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Posts Tagged ‘MDGs’

The Obama administration today released a government-wide strategy on a subject that previously had drawn little high-level attention from Washington – the Millennium Development Goals, or MDGs.

Much like National Security Strategy documents put together by a succession of U.S. administrations, Obama’s MDG strategy serves as more of a framework of principles, rather than giving specific details on how the U.S. government will help developing countries reach the goals by 2015.

Some of the most prominent MDGs are eradicating extreme poverty and hunger, reducing child mortality, and improving maternal health.

“We just think it’s a tremendous opportunity to have the US engage proactively in the MDG dialogue with some fresh ideas,’’ said Ben Hubbard, deputy chief of staff at the U.S. Agency for International Development, in an interview with Science Speaks. “We are 10 years in, and five to go. We looked at the data, and asked ourselves what is needed to get to the finish line and what the U.S. can uniquely contribute.’’

The strategy, which was released today in an invitation-only gathering in Washington with no press coverage, comes two months before the United Nations will hold meetings on MDG progress.

It lists significant achievements as well as miserable failings in countries. (more…)

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This post is by the Global Center’s Rabita Aziz.

The White Ribbon Alliance for Safe Motherhood joined with several other health and development organizations to host a panel discussion on maternal health in Africa on Capitol Hill today.  The forum was moderated by African Medical and Research Foundation (AMREF) board member and journalist Carol Jenkins.  It also featured Eric Friedman with Physicians for Human Rights, Katie Porter with CARE, and Dr. Miriam Were, another board member of AMREF and the former chairperson of the National AIDS Control Council of Kenya. 

The panelists discussed ways to reach the 4th and 5th UN Millennium Development Goals, which focus on reducing child and maternal mortality rates and achieving universal access to reproductive health care by 2015.  Africa is home to 24 percent of the world’s disease burden and more than over half of the world’s maternal mortality cases, but only 3 percent of the world’s health care force.

The panelists outlined actions that must be taken to reduce the disturbingly high maternal mortality rate, while also generally improving health systems in Africa.  Eric Friedman cited this recent Lancet study, which showed that maternal mortality rates have decreased to less than 350,000 deaths in 2008 from over half a million in 1980. But study also found that HIV remains a major barrier to saving more mother’s lives.  For example, Friedman pointed the study’s findings that 20 percent of deaths during pregnancy, childbirth , or post-partum are linked to HIV/AIDS.  (Read more about that study here and here.) He went on to say that ensuring universal access to HIV/AIDS treatment is critical for reducing the number of maternal mortalities.  In addition, it is vital that additional care and support are provided to HIV-infected mothers and that prevention programs are scaled up.  One audience member pointed out that many of the women who died due HIV/AIDS complications had no access to treatment whatsoever.  Friedman said the number of AIDS-related maternal deaths could potentially increase in the future because of the flat funding for US global AIDS programs, which has resulted in some patients—including pregnant and breastfeeding women— being turned away for treatment.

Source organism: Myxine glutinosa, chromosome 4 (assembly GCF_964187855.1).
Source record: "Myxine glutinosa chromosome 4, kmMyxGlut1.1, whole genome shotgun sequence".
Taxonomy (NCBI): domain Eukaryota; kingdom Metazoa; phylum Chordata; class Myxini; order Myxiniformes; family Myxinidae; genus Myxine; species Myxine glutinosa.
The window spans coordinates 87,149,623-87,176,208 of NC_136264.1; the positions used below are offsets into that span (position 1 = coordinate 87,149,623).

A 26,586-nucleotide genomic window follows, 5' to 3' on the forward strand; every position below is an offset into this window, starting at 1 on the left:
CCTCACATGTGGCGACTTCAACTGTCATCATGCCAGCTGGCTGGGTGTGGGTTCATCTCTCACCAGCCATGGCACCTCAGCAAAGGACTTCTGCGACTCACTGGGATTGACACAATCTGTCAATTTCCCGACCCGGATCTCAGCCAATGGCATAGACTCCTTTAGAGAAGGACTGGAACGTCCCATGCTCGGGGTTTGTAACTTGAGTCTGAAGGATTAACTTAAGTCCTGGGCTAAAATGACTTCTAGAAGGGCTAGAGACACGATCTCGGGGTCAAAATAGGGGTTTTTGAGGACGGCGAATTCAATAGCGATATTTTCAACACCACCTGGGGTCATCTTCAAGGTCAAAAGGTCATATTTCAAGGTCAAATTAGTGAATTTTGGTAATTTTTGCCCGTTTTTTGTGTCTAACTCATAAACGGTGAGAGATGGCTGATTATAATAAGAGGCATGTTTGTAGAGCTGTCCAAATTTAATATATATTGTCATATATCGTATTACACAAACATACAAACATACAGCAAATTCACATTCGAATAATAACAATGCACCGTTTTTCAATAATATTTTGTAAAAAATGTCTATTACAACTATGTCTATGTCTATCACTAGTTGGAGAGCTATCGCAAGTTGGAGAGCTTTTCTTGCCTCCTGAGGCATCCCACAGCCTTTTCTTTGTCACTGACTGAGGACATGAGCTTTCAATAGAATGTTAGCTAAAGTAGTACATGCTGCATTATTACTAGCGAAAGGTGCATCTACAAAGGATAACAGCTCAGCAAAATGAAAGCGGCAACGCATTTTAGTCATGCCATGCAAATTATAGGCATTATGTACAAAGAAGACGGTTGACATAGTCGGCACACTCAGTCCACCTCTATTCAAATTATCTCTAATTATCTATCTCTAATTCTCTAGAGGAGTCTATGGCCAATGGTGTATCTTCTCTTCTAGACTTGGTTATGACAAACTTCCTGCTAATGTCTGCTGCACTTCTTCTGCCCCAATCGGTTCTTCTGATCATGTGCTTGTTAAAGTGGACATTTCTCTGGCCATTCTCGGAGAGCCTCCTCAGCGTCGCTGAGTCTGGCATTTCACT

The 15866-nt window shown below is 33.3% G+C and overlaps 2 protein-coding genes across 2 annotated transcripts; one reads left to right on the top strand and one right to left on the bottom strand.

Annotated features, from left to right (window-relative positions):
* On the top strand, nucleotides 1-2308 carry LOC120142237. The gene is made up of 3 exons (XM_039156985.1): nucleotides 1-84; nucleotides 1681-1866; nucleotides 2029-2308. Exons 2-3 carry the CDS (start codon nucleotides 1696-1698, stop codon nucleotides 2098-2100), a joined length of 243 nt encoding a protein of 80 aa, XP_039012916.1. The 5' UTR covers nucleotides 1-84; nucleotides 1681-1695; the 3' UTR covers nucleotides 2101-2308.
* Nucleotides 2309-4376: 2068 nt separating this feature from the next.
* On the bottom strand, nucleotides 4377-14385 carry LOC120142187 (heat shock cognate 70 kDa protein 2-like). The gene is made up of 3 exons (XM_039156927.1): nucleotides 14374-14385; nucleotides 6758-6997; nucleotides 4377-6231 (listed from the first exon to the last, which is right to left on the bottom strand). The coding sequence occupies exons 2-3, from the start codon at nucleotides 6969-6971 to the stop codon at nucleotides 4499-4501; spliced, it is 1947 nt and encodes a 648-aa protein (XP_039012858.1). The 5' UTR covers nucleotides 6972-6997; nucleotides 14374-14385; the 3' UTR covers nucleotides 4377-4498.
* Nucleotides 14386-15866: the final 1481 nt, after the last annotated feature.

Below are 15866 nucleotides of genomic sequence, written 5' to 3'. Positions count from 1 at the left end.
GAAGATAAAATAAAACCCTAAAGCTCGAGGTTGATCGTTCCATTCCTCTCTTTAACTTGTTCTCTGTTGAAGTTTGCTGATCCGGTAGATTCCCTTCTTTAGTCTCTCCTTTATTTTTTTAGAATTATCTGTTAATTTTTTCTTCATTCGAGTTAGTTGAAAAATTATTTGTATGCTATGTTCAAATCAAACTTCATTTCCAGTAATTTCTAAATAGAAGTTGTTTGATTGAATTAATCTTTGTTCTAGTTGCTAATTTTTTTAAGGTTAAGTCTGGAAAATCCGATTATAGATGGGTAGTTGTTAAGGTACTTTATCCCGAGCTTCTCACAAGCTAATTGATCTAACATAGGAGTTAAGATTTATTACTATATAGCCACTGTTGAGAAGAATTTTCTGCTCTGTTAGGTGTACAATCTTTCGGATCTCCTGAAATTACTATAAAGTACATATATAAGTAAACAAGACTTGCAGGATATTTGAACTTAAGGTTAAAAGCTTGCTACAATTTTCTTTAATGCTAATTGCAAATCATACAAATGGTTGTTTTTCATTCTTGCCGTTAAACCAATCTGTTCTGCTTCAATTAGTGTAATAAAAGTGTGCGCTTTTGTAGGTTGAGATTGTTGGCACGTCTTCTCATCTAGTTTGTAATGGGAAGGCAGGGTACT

When asked about how international support can be galvanized to increase financial support for maternal health programs, Porter answered that the best way to mobilize world leaders is for the U.S. government to take stronger actions and make larger contributions to global health programs.  She said if the U.S. shows a larger commitment to reaching the MDGs, then that will help leverage greater support from other donor nations 

Dr. Were said because the U.S. has an elevated position in the world, it is uniquely poised to dedicate more resources to greatly improve the dismal state of maternal health in Africa.    Friedman said that just an additional $35-$40 contribution per American, per year, would save 23 million lives by 2015.  The panelists urged lawmakers and members of civil society alike to take such numbers into consideration and ask what our priorities are.

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